"The IPO was really exciting, and it was a good day for Tesla," said spokeswoman Khobi Brooklyn. "There's a lot of good energy around the whole company, but we understand that there's a big project ahead of us." She means launching the Model S sedan, Tesla's second model and it's hope for winning a wider audience than the 1,100 people who've bought the Roadster so far.
Tesla launched its IPO on a day the market was down 250 points
, but while everybody was glued to the stock market, the company quietly launched the Roadster 2.5
, the fourth iteration in a continuous updating of the car. Look at the photos, and you'll see the changes are subtle -- basically, it's a touch-up, not a significant sheet metal resculpt or a mechanical upgrade. The new one won't go any faster (but the old one was plenty fast). The new features include:
An appearance package, including a new fascia (front end) with new sculpted front vents ahead of the wheels and a redesigned rear diffuser;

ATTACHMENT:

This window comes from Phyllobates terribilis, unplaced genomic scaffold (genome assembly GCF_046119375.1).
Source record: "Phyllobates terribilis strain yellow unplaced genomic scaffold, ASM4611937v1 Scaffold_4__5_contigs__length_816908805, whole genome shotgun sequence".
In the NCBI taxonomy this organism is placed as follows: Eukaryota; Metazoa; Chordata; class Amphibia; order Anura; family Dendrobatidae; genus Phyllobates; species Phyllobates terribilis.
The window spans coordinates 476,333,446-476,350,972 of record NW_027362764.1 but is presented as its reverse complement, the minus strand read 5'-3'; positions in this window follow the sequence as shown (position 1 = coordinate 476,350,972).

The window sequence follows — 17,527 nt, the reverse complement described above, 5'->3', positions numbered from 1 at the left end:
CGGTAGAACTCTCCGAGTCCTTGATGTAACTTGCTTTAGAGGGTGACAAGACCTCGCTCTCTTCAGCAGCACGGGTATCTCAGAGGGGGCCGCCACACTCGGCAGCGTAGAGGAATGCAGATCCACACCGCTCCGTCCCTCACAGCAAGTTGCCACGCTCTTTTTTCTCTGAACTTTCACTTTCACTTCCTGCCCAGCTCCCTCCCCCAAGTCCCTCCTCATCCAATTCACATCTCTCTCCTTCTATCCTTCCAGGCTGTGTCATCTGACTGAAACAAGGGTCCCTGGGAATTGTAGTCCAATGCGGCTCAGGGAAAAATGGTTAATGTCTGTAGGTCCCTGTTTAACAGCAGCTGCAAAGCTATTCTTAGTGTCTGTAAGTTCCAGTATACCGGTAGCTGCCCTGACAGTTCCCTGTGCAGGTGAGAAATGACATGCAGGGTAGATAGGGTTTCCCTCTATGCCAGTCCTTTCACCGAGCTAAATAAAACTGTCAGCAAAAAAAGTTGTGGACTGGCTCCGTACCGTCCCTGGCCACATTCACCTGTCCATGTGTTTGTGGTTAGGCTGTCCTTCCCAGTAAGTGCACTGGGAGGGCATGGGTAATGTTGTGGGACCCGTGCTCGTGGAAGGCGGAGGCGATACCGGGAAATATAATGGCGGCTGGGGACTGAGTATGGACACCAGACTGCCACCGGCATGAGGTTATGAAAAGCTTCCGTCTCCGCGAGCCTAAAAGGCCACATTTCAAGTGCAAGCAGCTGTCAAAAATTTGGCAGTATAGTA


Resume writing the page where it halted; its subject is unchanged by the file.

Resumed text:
New directional forged wheels (in silver and black);
Upgraded seats, with larger bolsters and a new lumbar support;
An optional seven-inch touchscreen with back-up camera
A quieter interior with new fender lining material for sound deadening.
Of course, the Roadster was pretty quiet anyway. It's kind of unnerving to be heading down the road to 60 mph in less than four seconds with nothing but batteries and electric motors propelling you forward. Here's a video of me driving it (the old one, that is):
The Model S, under $50,000 with the $7,500 federal tax credit included, is due in early 2012. After that is the third, more affordable model, and some early sketches of that are extant. Tesla CEO Elon Musk
is still in an IPO-imposed "quiet period" for another 30 days, but we can promise an all-singing, all dancing interview when that expires. Stay tuned.